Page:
The recently published National Geographic special issue titled “100 Scientific Discoveries That Changed the World,” leads off with a research program that began in 1997 when we funded a Northwestern University researcher by the name of Chad Mirkin. AFOSR took a chance on a process called Dip-Pen Nanolithography (DPN), and what Dr. Mirkin himself noted, was “a far out idea and a paradigm shift in scanning probe microscopy,” but indeed, proved to be an idea that changed the world.
Highlighted in the Journal of Science, January 1999, DPN is a technology that builds nanoscale structures and patterns by drawing molecules directly onto a substrate. This process was achieved by employing an Atomic Force Microscope (AFM), the tip of which has the innate capability to precisely place items and draw lines at the nanoscale level. The AFM was basically an extremely small paint brush. Mirkin’s fundamental contribution was recognizing that it could be used to print structures on a surface through materials, rather than through an energy delivery process–the latter being the approach taken by all previous researchers.
DPN has led to the development of powerful new nanofabrication tools, ways of miniaturizing gene chips and pharmaceutical screening devices, methods for making and repairing photomasks used in the microelectronics industry, and high-throughput methods for discovering structures important in biology, medicine, and catalysis. Since 1997 Dr. Mirkin has authored over 480 manuscripts, holds over 440 patents and applications, and is the founder of four companies, which specialize in commercializing nanotechnology applications.
Professor Chad Mirkin recently spoke at two AFOSR events on the following topics A Chemist’s Approach to Nanofabrication: Towards a “Desktop Fab” and Nanotechnology: Moving Beyond Small Thinking.
A Chemist’s Approach to Nanofabrication: Towards a “Desktop Fab”
Nanotechnology: Moving Beyond Small Thinking
We hosted our 55th annual Spring Review from 5 through 9 March, 2012. AFOSR Program Managers discussed what they have funded over the last year as well as insight into trends and plans for the future basic research programs of interest to the Air Force.
The AFOSR Spring Review provides an excellent opportunity for both an introspective self-examination of a wide-ranging research portfolio as well as welcoming the views of customers and stakeholders in the continuous pursuit of cutting edge research that forges the foundation of our future Air Force.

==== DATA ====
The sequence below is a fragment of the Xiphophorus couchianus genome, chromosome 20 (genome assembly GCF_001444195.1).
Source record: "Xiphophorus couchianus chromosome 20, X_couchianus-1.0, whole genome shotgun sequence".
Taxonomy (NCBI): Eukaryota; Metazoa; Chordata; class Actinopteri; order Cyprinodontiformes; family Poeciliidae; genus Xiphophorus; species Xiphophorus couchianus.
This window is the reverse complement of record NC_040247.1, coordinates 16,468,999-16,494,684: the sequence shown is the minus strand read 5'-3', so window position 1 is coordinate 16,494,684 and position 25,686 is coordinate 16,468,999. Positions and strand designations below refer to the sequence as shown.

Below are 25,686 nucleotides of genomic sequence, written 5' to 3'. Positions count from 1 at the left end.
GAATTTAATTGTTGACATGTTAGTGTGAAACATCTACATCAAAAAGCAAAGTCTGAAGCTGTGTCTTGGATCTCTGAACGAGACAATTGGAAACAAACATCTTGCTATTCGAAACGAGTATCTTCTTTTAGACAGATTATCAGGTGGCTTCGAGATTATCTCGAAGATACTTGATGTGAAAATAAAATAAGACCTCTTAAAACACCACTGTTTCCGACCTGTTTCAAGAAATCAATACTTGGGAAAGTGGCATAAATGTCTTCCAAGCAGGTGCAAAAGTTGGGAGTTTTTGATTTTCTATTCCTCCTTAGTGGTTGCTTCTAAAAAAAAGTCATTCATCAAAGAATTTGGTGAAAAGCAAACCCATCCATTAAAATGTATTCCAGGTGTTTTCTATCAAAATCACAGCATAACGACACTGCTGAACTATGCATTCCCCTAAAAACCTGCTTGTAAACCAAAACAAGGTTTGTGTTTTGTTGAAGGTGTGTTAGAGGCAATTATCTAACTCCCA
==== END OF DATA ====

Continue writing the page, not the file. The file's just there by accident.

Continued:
This year we streamed the presentation of AFOSR’s annual Spring Review (SR12) so anyone could watch online and ask questions. You can watch videos from the spring review on our and also download PDFs from our Spring Review Website. We have also embedded the videos below.
Feel free to ask questions of the program managers here and we will try to get them answered.
Today’s AFOSR funded computer science research takes form in many different programs at public and private research facilities throughout the world.
In this video, you’ll be introduced to these researchers doing revolutionary computer research – from Dr. Nandini Iyer’s work to help pilots effectively process complex acoustic scenes to UCSB Prof David Awschalom’s work to build a new type of electronics technology through spintronics and quantum computing research.
Dr. Lene Hau, Mallinckrodt professor of physics and applied physics at Harvard University, and her co-researchers, Dr. Naomi S. Ginsberg and Dr. Sean R. Garner, stopped and extinguished a light pulse in a tiny, supercooled sodium cloud called a Bose Einstein Condensate, and then brought the light pulse back into existence in another atom cloud in a separate location.
The information inside the light pulse was transferred from the first to the second cloud by converting the light pulse into a travelling matter wave, a small atom pulse that was a perfect matter copy of the extinguished light pulse. After the matter wave entered the second cloud, the atoms there worked together to restore the original light pulse.
Currently, scientists and engineers working in optical networks and quantum cryptography are only able to store an optical signal, but Hau’s work will enable them to have a greater degree of control over quantum processing than ever before.
Watch the video to see how it was done!
AFOSR-funded researcher, Sir John Pendry spoke to a crowd of over 200 at the Air Force Institute of Technology’s (AFIT) Kenney Hall Auditorium Monday as part of AFIT’s regular speaker series and in celebration of the 60th anniversary of AFOSR.
Pendry is well known as a condensed matter theorist and as the Chair in Theoretical Solid State Physics at the Imperial College in London where he has worked extensively on electronic and structural properties of surfaces developing the theory of low energy diffraction and electronic surface states.
One of his most notable achievements is a theory for the perfect lens that has no limits to resolution—a microscope that can resolve objects smaller than the wavelength of light.
In addition to this work, in 2006, Pendry collaborated with David Smith at Duke University to develop a theory to hide an arbitrary object from electromagnetic fields. Realizations of this concept have succeeded at radar and at visible wavelengths.
The simplicity of his concepts together with their vast potential impact have exciting implications for the future Air Force and science in general.